by Taylor Anderson
This article contains SPOILERS. If you haven’t read the issue yet, proceed at your own risk!
There are some superheroes who are more good than others. Superman and Captain America are your prototypical heroes who have the reputations for always doing the “right thing.” Other heroes are more nebulous when it comes to how they carry out their heroing. The Punisher, for example kills people, and while Batman isn’t that extreme, he operates in the shadows in more ways than one. If you had to peg Doreen Green into one of these two pigeonholes, she would definitely fall in the former, and while that predictability risks being boring, with The Unbeatable Squirrel Girl, it never is.
Doreen and company find themselves in the Savage Lands battling Dinosaur-Ultron. Posed with the task of taking him out, it seems that Doreen has little choice but to kill Ultron to protect the Savage Lands, but she stubbornly refuses to do so. This refusal goes beyond just doing the right thing and has a lot to do with the core of Doreen’s being. She’s not a killer, nor will she ever be. She is a strong, confident person and she’ll be damned if she compromises her beliefs to get the job done. For Doreen, the ends do not justify the means.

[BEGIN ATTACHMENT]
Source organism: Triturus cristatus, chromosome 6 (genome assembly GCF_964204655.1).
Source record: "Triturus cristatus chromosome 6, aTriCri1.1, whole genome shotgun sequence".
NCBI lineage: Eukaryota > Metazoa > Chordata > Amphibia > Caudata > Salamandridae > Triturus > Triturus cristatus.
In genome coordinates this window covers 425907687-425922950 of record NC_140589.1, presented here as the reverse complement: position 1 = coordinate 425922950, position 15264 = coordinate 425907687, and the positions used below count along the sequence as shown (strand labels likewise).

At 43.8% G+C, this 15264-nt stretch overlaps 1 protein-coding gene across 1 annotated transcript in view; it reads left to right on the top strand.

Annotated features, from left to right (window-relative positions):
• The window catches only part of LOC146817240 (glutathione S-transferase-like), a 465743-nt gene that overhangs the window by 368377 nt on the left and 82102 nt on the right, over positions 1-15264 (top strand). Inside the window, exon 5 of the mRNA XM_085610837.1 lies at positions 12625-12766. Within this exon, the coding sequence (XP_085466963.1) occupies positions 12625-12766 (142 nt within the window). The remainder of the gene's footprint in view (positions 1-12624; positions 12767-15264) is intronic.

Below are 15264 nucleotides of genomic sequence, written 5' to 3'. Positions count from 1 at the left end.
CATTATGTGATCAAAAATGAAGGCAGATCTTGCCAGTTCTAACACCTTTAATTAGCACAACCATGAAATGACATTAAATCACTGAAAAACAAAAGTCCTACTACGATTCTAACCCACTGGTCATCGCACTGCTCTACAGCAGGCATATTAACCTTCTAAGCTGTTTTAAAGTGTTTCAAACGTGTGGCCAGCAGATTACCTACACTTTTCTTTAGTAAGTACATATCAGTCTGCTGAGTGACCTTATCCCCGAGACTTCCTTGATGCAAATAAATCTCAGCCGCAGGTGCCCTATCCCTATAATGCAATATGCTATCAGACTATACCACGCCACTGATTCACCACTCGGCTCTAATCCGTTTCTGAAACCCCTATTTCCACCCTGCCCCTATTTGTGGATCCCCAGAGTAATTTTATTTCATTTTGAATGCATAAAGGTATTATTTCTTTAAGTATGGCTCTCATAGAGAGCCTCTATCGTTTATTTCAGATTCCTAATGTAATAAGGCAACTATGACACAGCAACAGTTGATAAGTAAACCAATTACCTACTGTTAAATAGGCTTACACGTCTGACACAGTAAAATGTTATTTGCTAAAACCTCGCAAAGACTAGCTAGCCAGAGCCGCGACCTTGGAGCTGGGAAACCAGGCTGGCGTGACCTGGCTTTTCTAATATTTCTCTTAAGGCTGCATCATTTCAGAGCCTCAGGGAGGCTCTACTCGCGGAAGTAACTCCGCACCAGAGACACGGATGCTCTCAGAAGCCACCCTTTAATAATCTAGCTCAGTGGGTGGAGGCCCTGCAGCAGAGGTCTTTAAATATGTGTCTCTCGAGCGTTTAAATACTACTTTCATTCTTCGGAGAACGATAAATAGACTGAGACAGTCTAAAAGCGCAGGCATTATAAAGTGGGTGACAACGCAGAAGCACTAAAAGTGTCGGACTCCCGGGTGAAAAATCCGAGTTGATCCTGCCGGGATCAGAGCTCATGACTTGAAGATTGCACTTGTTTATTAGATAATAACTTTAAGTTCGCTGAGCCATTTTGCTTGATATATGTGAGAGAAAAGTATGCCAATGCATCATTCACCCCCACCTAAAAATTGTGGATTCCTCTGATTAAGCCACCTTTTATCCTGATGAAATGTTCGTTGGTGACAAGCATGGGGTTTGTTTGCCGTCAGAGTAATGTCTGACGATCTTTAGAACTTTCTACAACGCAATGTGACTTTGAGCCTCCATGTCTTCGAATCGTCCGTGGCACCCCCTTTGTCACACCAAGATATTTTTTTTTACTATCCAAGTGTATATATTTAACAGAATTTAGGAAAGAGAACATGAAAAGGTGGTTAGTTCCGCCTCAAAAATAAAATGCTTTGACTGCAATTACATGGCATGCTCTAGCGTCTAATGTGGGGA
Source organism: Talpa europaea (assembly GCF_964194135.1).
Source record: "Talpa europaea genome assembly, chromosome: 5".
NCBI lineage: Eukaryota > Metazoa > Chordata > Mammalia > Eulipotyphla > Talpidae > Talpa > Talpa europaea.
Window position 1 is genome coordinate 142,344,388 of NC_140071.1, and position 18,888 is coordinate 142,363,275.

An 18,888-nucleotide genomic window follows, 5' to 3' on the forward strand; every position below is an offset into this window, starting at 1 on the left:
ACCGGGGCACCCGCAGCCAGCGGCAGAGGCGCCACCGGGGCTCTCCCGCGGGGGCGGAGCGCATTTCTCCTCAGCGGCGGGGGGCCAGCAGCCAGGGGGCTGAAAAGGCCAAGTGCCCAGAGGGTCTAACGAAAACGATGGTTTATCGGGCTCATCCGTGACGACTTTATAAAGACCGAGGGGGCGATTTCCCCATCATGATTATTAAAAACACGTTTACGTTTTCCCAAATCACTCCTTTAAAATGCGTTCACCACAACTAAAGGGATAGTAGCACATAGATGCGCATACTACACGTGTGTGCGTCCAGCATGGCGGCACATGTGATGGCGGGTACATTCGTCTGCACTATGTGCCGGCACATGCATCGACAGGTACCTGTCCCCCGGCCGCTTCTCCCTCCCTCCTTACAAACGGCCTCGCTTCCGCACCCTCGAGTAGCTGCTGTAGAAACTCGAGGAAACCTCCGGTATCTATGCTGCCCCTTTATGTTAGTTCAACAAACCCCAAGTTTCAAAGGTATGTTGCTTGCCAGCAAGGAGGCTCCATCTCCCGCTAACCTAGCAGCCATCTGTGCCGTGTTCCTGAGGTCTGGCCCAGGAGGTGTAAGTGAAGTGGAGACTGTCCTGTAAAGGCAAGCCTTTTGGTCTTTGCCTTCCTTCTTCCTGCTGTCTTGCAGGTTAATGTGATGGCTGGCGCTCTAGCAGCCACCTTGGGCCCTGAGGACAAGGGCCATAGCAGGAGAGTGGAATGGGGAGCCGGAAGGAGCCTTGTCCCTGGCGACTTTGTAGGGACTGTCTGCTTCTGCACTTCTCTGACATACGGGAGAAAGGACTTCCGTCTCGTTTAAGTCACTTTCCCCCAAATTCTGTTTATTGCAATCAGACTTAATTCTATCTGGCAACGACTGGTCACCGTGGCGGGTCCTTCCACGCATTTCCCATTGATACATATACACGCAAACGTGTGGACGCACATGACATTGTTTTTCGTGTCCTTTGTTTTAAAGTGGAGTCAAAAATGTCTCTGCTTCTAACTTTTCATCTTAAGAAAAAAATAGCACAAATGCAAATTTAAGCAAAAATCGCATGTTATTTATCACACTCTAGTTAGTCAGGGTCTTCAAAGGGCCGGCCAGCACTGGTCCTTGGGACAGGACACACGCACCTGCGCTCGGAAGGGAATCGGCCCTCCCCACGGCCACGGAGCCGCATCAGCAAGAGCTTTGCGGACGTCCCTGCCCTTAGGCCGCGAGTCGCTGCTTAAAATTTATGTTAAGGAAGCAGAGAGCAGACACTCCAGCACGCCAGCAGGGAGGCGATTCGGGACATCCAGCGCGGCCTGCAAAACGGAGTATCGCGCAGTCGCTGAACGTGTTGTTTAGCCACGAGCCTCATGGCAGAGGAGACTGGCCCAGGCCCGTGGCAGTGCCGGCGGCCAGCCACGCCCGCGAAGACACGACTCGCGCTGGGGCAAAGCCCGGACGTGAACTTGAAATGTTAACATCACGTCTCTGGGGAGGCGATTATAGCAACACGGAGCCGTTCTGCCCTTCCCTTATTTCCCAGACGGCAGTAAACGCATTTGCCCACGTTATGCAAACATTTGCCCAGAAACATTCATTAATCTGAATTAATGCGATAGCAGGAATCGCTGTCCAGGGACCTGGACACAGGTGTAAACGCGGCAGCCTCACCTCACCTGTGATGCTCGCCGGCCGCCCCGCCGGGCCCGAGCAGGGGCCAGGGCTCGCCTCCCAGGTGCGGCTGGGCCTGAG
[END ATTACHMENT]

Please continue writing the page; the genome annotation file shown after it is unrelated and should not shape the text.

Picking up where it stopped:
Doreen’s beliefs are so strong that they can’t help but rub off on others, even Stefan, who has previously been brainwashed by Dr. Doom. This in turn helps him to motivate the programmers Ultron has forced to work for him upon threats of death.
Stefan’s words are powerful because they come from someone who has every reason to hate everything that Doreen stands for. However, Doreen’s attitude has conquered his prejudice and caused him to take a stand for not only what Doreen believes, but what he believes in as well. This is about the one-billionth example of Doreen’s power to inspire others, but it still rings fresh and invigorating. It’s not hard to read between the lines that Ryan North has written here. He’s clearly advocating for people to step and do the right thing in the face of recent political tumult. And while this might not be the most nuanced way to handle things (much like Doreen’s approach to things) it doesn’t fail to hit the mark all the same.
The conversation doesn’t stop there. What do you wanna talk about from this issue?